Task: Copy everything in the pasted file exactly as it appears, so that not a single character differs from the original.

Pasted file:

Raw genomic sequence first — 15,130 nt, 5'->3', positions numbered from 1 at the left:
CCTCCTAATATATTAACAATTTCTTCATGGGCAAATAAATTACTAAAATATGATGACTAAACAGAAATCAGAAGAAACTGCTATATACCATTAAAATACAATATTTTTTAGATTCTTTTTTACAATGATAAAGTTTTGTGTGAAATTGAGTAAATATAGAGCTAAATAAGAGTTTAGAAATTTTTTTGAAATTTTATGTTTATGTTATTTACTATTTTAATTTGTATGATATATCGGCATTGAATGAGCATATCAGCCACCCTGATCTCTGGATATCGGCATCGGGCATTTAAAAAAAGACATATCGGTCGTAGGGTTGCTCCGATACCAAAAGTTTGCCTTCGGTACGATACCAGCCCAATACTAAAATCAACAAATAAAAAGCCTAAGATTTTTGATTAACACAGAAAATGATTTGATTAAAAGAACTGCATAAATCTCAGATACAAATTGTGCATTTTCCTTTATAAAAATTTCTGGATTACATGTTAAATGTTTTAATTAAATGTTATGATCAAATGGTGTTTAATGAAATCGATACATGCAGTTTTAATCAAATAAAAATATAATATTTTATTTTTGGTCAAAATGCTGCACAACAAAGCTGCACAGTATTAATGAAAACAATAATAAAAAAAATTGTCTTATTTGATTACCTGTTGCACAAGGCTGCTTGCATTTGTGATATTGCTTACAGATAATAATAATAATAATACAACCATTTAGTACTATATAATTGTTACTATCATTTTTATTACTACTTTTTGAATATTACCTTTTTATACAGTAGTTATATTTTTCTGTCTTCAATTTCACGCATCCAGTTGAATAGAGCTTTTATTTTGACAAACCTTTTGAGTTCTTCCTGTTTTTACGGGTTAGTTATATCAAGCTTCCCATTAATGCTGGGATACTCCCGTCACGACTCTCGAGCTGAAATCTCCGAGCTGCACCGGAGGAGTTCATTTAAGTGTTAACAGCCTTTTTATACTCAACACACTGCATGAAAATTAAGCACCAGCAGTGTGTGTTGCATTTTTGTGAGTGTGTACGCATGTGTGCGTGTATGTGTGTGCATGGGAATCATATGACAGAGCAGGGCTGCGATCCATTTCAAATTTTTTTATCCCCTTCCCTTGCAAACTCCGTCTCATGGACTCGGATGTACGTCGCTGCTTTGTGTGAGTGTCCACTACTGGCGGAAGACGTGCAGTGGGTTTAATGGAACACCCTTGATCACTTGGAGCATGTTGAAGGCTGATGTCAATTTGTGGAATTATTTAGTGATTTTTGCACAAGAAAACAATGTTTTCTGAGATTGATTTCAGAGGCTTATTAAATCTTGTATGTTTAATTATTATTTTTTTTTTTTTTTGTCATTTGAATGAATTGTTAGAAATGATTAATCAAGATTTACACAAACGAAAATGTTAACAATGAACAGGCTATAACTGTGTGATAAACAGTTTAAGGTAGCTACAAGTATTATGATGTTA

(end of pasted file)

Raw genomic sequence first — 15,130 nt, 5'->3', positions numbered from 1 at the left:
CCTCCTAATATATTAACAATTTCTTCATGGGCAAATAAATTACTAAAATATGATGACTAAACAGAAATCAGAAGAAACTGCTATATACCATTAAAATACAATATTTTTTAGATTCTTTTTTACAATGATAAAGTTTTGTGTGAAATTGAGTAAATATAGAGCTAAATAAGAGTTTAGAAATTTTTTTGAAATTTTATGTTTATGTTATTTACTATTTTAATTTGTATGATATATCGGCATTGAATGAGCATATCAGCCACCCTGATCTCTGGATATCGGCATCGGGCATTTAAAAAAAGACATATCGGTCGTAGGGTTGCTCCGATACCAAAAGTTTGCCTTCGGTACGATACCAGCCCAATACTAAAATCAACAAATAAAAAGCCTAAGATTTTTGATTAACACAGAAAATGATTTGATTAAAAGAACTGCATAAATCTCAGATACAAATTGTGCATTTTCCTTTATAAAAATTTCTGGATTACATGTTAAATGTTTTAATTAAATGTTATGATCAAATGGTGTTTAATGAAATCGATACATGCAGTTTTAATCAAATAAAAATATAATATTTTATTTTTGGTCAAAATGCTGCACAACAAAGCTGCACAGTATTAATGAAAACAATAATAAAAAAAATTGTCTTATTTGATTACCTGTTGCACAAGGCTGCTTGCATTTGTGATATTGCTTACAGATAATAATAATAATAATACAACCATTTAGTACTATATAATTGTTACTATCATTTTTATTACTACTTTTTGAATATTACCTTTTTATACAGTAGTTATATTTTTCTGTCTTCAATTTCACGCATCCAGTTGAATAGAGCTTTTATTTTGACAAACCTTTTGAGTTCTTCCTGTTTTTACGGGTTAGTTATATCAAGCTTCCCATTAATGCTGGGATACTCCCGTCACGACTCTCGAGCTGAAATCTCCGAGCTGCACCGGAGGAGTTCATTTAAGTGTTAACAGCCTTTTTATACTCAACACACTGCATGAAAATTAAGCACCAGCAGTGTGTGTTGCATTTTTGTGAGTGTGTACGCATGTGTGCGTGTATGTGTGTGCATGGGAATCATATGACAGAGCAGGGCTGCGATCCATTTCAAATTTTTTTATCCCCTTCCCTTGCAAACTCCGTCTCATGGACTCGGATGTACGTCGCTGCTTTGTGTGAGTGTCCACTACTGGCGGAAGACGTGCAGTGGGTTTAATGGAACACCCTTGATCACTTGGAGCATGTTGAAGGCTGATGTCAATTTGTGGAATTATTTAGTGATTTTTGCACAAGAAAACAATGTTTTCTGAGATTGATTTCAGAGGCTTATTAAATCTTGTATGTTTAATTATTATTTTTTTTTTTTTTTGTCATTTGAATGAATTGTTAGAAATGATTAATCAAGATTTACACAAACGAAAATGTTAACAATGAACAGGCTATAACTGTGTGATAAACAGTTTAAGGTAGCTACAAGTATTATGATGTTA